— Our Odyssey Club, by Agnes Gragg (Lothrop), may be included here, though it might also be placed under Fiction. It is a slight book, which professes to sketch the results of study of the Odyssey by a club; one of the results, to be sure, being a wedding. The insight is not very profound, and one sometimes wonders why a writer who seems to be so clever as Agnes Gragg should after all have made so little of her opportunity. Perhaps, however, we take the book too seriously. — Specimens of English Prose Style, from Malory to Macaulay, selected and annotated, with an introductory essay, by George Saintsbury. (Kegan Paul, Trench & Co., London; Jansen, McClurg & Co., Chicago.) Mr. Saintsbury has attempted to make a collection of characteristic examples of written style, There is, of course, always a difficulty in giving any comprehensive impression of an author’s style in brief passages, and Mr. Saintsbury undertakes to illustrate some hundred authors in less than four hundred pages; but the collection is an interesting one, and is made more useful by head-notes, which help to place the author, and by foot-notes. The editor also prefixes a readable paper on English prose style, which is of the unpretentious, business-like character which belongs to much contemporaneous critical writing. —Three Americans and Three Englishmen is the title which Professor Charles F. Johnson gives to lectures read before the students of Trinity College, Hartford, on Wordsworth, Coleridge, Shelley, Hawthorne, Emerson, and Longfellow. It is the personal judgment of literature, and that is often a fine humanizing method. At any rale, college students are better off for having the forces of literature presented to them through a study of the men who have given impetus to literary movements. Mr. Johnson writes naturally and with genuine interest in his theme; the book is not a great one, but it is generous and wholesome. It shows insight, and must reach many minds that are open to the love of literature. — Essays in the Study of FolkSongs, by the Countess Evelyn Martinego-Cesaresco (George Redway, London), is a volume full of curious and interesting learning in the lines indicated in the title. The author covers a wide field in her researches,— to most readers, except philologists, a rather dry field, but she makes the subject entertaining by force of her own graceful manner. We shall probably hereafter speak of the work in detail; meanwhile, we commend it as one of the most valuable of its class. — The Epic Songs of Russia, by Julia Florence Hapgood, with an Introduction by Professor Child (Scribner’s Sons), is reserved for later notice.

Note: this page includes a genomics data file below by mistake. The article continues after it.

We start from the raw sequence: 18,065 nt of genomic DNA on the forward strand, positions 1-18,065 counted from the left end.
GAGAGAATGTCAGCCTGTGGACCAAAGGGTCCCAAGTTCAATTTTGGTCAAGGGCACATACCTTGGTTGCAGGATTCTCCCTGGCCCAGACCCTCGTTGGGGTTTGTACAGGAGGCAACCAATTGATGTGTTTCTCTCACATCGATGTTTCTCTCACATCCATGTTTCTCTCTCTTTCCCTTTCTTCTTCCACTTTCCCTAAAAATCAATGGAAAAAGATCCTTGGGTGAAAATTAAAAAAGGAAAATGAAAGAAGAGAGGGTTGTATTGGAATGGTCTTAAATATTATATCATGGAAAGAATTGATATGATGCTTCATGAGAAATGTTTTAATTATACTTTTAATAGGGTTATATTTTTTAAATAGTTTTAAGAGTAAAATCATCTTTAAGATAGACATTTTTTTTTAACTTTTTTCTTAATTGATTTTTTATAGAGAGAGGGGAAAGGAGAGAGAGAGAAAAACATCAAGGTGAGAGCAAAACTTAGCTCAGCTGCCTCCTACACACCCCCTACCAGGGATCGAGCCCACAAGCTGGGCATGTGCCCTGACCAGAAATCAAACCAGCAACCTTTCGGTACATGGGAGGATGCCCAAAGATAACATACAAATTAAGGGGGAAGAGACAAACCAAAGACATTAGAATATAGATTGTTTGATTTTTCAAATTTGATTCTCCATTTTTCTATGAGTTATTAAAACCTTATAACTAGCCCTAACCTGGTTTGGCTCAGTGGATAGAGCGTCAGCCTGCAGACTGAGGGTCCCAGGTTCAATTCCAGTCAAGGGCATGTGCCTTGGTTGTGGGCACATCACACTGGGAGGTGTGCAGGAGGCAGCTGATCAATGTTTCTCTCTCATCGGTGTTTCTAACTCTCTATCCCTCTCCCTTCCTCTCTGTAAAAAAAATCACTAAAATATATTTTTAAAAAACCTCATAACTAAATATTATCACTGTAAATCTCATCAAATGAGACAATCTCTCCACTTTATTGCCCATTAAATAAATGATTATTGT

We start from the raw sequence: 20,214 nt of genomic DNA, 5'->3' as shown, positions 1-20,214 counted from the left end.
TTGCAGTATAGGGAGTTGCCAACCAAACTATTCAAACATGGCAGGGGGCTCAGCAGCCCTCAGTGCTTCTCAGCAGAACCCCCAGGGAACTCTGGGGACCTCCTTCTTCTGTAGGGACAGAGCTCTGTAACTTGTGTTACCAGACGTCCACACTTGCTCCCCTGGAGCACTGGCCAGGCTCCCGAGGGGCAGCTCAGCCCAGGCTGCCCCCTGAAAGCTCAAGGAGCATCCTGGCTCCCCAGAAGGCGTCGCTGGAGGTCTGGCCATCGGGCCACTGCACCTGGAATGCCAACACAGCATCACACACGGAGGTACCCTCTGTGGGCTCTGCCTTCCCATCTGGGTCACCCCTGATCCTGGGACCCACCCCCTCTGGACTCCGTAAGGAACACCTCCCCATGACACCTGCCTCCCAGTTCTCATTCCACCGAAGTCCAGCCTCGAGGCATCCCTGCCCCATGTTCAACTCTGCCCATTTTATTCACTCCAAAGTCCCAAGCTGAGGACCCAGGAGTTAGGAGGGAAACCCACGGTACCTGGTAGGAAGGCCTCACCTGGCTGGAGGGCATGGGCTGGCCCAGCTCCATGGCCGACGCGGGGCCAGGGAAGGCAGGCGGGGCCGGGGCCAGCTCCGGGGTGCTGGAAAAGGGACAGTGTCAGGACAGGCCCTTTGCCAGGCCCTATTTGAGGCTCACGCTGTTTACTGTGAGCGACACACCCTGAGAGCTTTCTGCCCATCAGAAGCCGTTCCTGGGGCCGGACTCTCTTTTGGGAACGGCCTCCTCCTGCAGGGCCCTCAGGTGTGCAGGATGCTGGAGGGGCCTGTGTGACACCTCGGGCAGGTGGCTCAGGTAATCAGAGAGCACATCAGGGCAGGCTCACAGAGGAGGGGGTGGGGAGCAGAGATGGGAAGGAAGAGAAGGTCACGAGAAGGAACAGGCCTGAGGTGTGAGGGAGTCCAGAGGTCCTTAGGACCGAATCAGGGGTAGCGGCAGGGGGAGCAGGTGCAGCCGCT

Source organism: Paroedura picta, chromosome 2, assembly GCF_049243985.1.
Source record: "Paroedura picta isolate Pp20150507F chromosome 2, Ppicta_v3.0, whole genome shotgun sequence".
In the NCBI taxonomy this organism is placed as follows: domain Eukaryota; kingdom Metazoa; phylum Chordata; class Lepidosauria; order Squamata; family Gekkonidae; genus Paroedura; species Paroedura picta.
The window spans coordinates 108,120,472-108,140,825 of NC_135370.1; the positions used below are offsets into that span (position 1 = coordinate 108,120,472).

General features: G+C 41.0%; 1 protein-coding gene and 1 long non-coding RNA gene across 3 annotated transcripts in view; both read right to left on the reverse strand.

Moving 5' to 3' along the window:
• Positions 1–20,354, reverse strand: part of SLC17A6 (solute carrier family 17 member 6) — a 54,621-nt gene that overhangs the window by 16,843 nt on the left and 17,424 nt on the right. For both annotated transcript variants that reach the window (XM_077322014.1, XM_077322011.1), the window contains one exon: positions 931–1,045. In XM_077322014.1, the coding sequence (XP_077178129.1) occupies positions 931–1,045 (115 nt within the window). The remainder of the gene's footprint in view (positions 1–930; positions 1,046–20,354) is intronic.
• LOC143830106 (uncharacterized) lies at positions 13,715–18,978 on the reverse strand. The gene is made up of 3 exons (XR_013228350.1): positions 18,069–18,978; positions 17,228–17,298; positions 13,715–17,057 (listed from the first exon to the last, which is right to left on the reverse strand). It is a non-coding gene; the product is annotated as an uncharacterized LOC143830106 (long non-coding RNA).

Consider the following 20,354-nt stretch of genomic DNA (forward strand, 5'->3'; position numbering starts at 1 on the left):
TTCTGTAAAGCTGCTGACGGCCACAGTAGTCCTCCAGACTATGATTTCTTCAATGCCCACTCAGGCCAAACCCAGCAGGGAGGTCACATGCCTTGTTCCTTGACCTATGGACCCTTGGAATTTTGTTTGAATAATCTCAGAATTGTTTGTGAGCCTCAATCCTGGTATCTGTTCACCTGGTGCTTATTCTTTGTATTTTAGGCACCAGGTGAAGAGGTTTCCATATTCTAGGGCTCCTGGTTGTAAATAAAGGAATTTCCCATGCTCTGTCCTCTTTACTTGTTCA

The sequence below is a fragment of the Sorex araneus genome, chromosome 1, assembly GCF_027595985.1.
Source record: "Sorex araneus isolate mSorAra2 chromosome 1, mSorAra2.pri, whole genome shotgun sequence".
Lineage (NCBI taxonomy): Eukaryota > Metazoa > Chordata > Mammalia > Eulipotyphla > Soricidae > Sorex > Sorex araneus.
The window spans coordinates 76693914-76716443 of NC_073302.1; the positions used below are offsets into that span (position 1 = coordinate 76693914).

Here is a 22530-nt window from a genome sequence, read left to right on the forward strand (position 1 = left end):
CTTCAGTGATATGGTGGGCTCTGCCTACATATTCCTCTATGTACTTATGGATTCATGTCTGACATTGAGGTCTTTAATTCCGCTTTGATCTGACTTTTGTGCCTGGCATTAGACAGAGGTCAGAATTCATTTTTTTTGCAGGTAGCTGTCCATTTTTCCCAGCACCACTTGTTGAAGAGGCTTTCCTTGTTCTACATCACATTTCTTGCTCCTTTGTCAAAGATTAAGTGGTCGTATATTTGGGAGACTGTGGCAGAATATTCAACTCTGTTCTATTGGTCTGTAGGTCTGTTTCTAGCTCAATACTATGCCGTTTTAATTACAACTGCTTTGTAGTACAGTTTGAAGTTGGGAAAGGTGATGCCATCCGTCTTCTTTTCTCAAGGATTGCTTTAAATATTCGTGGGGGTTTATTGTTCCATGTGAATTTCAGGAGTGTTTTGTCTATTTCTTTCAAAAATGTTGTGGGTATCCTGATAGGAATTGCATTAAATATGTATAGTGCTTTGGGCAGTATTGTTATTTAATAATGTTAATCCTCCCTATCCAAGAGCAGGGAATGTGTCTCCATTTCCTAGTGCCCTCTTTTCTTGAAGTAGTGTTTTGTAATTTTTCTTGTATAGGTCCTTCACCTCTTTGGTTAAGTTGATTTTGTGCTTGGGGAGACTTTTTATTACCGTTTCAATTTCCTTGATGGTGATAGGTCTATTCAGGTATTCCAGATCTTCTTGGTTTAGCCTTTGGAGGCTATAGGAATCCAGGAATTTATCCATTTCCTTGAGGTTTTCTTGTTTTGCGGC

Education and Text-Books. The School Room Chorus, a collection of two hundred songs for public and private schools, compiled by E. V. De Graff. (Bardeen.) The grade is not very high, neither do there appear to be many puerile pieces; the book is of an average second-rate character. — Manual Training, the solution of social and industrial problems, by Charles H. Ham. (Harpers.) We are entering upon a new mode of education, and such books as this indicate the direction. It is natural that the apostles of the new gospel should be zealous and have faith, but the day will come when there will be a reaction, not to the too exclusively intellectual methods of the past, but at any rate to a juster view of the fundamental importance of abstract intellectual exercise than the prophets of the new school are quite ready to accept. Theoretically, the combination of manual and mental modes is admitted, but, practically the manual is brought to the front. — Though not professedly a text book, the translation by Sarah Frances Alleyne and Evelyn Abbott of Zeller’s Outlines of the History of Greek Philosophy (Holt) will serve an excellent purpose as an introduction to the study. The treatment is chronological, with a preliminary essay upon the origin, sources, and development of Greek philosophy.— Delsarte System of Dramatic Expression, by Genevieve Stebbins. (Edgar S. Werner, New York.) It is a little difficult to determine just where this book comes from. Delsarte is at the bottom of it, but the intermediary processes to Genevieve Stebbins are not clear. Is it a translation from the Abbé Delaumosne ? — The Report of the Commissioners of Education for 1883-84 has been received from the Government Printing Office. It has the customary full statistical information. — Harper & Brothers have issued a very carefully prepared Index to Harper’s New Monthly Magazine. The work, which is compiled by Charles A. Durfee, is brought down to June, 1885. — Primary Phenomenal Astronomy for teachers and general readers, how to study and how to teach it, by F. H. Bailey. (Northville, Wayne Co., Mich.) A pamphlet mainly designed to set forth the author’s scheme in his Cosmosphere. — The second volume of Gray’s Botanical TextBook (Ivison) is Dr. Goodale’s Physiological Botany in two parts, Outlines of the Histology of Phænogamous Plants and Vegetable Physiology. The precision and lucidity of this writer are everywhere apparent, and the book bears the mark of great thoroughness of execution, but we are surprised at the inferiority of the diagrams and other illustrations. It may be that the harsh and unsympathetic paper is responsible, but we hardly think the paper only is at fault. — Outlines of Universal History, designed as a text-book and for private reading, by George Park Fisher. (Ivison.) When one considers the scope of this book, its compactness is remarkable. The judicious mind of the author, his fairness and catholic spirit, make the book very valuable. Of course the plan of the work is the most important feature. Nobody looks to an outline for details; it is the proportion and the distribution of parts that is chiefly to be considered, and in this respect the book is likely to wear well.—Ticknor & Co. have published numbers two and three of The Olden Time series, a selection from old Boston and Salem newspapers, arranged and annotated by Henry M. Brooks.